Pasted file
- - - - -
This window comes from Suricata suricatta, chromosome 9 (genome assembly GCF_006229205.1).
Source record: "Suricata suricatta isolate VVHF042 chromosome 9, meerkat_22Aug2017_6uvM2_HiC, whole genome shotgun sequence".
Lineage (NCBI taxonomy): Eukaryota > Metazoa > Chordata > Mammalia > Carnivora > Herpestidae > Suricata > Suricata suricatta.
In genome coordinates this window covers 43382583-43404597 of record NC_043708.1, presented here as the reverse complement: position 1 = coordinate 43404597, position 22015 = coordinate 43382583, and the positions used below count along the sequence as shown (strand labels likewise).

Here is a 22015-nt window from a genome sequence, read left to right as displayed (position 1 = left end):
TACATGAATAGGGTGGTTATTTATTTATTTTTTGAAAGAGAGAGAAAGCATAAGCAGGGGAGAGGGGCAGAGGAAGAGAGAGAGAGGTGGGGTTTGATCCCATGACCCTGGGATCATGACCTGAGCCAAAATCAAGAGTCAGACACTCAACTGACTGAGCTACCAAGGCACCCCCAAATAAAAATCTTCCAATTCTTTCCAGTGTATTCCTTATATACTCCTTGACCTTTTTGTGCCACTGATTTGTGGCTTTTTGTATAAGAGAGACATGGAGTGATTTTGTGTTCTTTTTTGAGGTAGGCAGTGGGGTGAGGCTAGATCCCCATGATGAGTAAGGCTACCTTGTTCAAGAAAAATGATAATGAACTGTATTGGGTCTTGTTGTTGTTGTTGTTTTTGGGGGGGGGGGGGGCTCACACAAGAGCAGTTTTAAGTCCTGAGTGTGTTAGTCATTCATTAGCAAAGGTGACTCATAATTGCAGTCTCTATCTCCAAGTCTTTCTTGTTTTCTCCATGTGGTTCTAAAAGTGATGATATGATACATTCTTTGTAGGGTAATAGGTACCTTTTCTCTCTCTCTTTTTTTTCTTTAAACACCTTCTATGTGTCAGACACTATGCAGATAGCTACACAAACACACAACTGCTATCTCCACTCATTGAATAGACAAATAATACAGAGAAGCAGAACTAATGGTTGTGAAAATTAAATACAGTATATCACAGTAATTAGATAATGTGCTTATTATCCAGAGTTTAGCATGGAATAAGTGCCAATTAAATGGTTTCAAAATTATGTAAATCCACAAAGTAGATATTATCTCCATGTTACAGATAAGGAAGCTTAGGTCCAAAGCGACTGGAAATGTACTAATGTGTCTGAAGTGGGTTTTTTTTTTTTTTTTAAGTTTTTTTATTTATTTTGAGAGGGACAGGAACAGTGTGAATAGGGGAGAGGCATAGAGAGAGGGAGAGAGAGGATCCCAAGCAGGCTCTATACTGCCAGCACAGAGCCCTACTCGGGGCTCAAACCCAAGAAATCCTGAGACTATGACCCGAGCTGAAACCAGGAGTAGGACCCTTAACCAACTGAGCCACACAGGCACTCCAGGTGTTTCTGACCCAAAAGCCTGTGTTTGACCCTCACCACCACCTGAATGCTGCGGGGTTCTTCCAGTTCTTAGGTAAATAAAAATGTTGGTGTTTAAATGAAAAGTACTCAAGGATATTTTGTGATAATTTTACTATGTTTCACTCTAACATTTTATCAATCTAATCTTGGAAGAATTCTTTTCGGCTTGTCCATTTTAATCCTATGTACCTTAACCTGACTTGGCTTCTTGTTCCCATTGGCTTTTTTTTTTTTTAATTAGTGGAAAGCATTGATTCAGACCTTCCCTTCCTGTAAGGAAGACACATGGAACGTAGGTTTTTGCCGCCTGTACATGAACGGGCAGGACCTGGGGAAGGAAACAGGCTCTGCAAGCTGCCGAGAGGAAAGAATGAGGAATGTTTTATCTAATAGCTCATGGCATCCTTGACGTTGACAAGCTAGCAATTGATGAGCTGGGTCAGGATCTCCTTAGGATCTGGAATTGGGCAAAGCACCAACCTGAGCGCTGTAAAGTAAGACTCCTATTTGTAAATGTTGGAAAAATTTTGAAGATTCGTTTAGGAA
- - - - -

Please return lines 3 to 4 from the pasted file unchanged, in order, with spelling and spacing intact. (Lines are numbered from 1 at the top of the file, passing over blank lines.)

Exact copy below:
Lineage (NCBI taxonomy): Eukaryota > Metazoa > Chordata > Mammalia > Carnivora > Herpestidae > Suricata > Suricata suricatta.
In genome coordinates this window covers 43382583-43404597 of record NC_043708.1, presented here as the reverse complement: position 1 = coordinate 43404597, position 22015 = coordinate 43382583, and the positions used below count along the sequence as shown (strand labels likewise).